Business Valuation Glossary
Business Valuation Methods
Business valuation methods are analytical procedures or techniques used to determine the business value.
What It Means
Each of the three approaches to business valuation features a number of business valuation methods:
The methods provide specific mathematical procedures used to calculate business value.
From the standpoint of valuation methodology, the methods under each approach rely on the same economic principles. However, the procedural and mathematical details of each business valuation method may differ considerably.
Asset-based business valuation methods
Also known as the cost-based methods, these business valuation methods estimate the value of a business based on its assets and liabilities.
Business valuation experts often resort to asset-based methods for accurate business purchase price allocation, an important element of structuring a business acquisition.
The typical methods under the asset approach include:
- Asset accumulation
- Capitalized excess earnings
The asset accumulation method uses a procedure for estimating the values of individual business assets and liabilities. The difference between the combined values of all assets and liabilities represents the business value. However, the method goes beyond the typical cost basis accounting balance sheet.
To clarify, this method lets you consider important off balance sheet assets such as internally developed intellectual property, customer lists, and valuable business agreements. On the liability side, the method accounts for contingent liabilities such as pending legal action judgments and costs associated with regulatory compliance.
A classical asset-based valuation method is Capitalized Excess Earnings, also known as the Treasury Method. In addition to business value calculation this method helps you determine the value of business goodwill.
The income methods, as the name implies, determine the value based on the company's income producing capacity and risk. All such methods calculate the present value of the company based on a forecast of earnings which can be a single number or a stream of expected income.
The main mathematical procedures used by these methods are capitalization and discounting. The discount and capitalization rates represent business risk.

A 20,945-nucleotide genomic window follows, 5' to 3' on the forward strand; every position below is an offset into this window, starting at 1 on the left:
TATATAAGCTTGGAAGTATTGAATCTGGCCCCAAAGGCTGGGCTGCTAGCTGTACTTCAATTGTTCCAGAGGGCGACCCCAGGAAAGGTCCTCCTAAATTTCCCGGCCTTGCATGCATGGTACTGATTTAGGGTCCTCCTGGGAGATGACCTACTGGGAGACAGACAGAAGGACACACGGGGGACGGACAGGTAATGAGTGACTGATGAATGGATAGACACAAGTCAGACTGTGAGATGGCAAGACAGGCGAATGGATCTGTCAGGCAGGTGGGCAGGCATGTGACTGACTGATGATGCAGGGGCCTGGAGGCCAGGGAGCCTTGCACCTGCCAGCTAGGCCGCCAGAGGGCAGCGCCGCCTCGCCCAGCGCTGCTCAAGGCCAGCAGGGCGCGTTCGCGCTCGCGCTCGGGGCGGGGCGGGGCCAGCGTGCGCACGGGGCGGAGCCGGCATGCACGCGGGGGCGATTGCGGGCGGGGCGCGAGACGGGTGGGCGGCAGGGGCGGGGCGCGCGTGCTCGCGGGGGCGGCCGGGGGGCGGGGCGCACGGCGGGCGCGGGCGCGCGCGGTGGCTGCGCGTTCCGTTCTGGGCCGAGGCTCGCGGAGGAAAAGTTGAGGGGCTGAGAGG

Income business valuation methods most commonly used in business appraisals are:
- Capitalized earnings
- Multiple of discretionary earnings
- Discounted cash flow
The typical capitalization methods that use a single earnings number as input are Multiple of Discretionary Earnings and Capitalized Earnings. On the other hand, the Discounted Cash Flow business valuation method is the best known way of determining business value by discounting a stream of future income.
Market-based valuation methods
These methods help you estimate the subject business value in comparison to the recent sales of similar companies.
Professional business appraisals often include these market valuation methods:
- Guideline publicly traded companies
- Comparative transactions
Market methods let you figure out your business value by comparing your company to similar businesses that sold recently. For private companies, the sales of similar privately-owned businesses can offer a compelling source of market comparables. However, the quality of such data tends to be less reliable than transaction data filed by public companies. As a result, transactions involving small capitalization public companies may provide more reliable evidence of business value for privately owned firms. However, you would need to make an adjustment to such value estimates for the relative lack of marketability of private companies.
Valuation Multiples derived from comparable business sales are the typical tools you can use to estimate business value.
Use of multiple methods in professional business appraisals
Depending on your analysis, the results you get from different methods may disagree. Therefore, all professional appraisal standards require that you use a number of valuation methods from each approach.
To put together a well-rounded picture of business value, you can combine the results of several business valuation methods by averaging the numbers or indicating the range of values, from low to high. This process is often referred to as business value synthesis.